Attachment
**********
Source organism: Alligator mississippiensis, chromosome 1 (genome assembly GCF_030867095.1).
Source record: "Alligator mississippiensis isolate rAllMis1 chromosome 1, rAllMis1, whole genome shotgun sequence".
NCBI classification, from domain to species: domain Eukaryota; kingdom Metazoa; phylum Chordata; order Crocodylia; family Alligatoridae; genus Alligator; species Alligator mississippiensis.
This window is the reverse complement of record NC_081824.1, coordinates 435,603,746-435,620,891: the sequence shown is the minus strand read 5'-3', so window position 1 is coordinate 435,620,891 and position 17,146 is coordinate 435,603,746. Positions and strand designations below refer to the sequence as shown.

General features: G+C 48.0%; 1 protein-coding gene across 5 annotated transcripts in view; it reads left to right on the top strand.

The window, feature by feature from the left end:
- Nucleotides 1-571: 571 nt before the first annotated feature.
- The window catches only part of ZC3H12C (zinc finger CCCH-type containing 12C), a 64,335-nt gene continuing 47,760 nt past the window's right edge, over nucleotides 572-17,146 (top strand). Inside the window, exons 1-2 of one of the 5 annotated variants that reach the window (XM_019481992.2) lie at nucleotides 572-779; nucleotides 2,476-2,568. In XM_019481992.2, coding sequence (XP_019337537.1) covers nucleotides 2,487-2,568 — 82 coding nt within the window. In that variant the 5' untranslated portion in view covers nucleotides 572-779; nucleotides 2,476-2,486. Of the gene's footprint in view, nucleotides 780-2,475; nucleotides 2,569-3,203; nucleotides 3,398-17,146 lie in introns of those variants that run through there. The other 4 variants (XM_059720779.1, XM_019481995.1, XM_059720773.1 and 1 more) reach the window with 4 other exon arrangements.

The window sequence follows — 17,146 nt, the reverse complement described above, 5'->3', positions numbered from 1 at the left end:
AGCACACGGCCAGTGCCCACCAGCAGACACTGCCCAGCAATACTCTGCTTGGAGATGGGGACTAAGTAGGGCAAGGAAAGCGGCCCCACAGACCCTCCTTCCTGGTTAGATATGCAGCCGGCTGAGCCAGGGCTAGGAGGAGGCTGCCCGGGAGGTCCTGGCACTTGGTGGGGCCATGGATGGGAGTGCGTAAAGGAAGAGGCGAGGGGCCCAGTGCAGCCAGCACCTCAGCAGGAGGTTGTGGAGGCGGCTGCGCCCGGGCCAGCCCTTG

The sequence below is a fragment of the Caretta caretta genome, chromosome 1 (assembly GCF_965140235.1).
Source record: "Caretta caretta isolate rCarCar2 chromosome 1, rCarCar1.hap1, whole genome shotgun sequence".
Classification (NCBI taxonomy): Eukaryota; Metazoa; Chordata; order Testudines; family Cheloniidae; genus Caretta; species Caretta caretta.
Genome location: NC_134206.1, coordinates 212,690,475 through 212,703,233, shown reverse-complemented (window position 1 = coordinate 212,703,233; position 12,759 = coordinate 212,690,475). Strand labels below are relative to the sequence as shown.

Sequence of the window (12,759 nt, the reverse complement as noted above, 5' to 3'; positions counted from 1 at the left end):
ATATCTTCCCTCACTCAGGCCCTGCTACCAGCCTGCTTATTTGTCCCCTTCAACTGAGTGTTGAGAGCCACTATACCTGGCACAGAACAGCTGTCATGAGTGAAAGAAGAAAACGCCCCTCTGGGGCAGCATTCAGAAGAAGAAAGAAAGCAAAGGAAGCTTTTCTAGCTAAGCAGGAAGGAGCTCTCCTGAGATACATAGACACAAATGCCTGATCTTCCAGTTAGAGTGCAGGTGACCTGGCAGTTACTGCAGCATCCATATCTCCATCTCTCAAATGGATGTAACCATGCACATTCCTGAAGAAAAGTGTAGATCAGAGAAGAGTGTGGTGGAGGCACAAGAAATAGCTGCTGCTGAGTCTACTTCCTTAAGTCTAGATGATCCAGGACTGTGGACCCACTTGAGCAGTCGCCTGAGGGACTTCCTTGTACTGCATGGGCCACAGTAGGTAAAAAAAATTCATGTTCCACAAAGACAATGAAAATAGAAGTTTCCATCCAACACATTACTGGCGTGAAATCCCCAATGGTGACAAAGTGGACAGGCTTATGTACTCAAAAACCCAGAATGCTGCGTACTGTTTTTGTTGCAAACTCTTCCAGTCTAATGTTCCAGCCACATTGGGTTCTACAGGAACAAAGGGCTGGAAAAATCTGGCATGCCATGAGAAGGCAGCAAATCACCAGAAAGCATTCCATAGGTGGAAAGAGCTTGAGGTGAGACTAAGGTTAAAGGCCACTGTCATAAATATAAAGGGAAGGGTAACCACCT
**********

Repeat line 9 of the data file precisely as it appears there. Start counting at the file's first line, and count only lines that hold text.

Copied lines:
The window sequence follows — 17,146 nt, the reverse complement described above, 5'->3', positions numbered from 1 at the left end: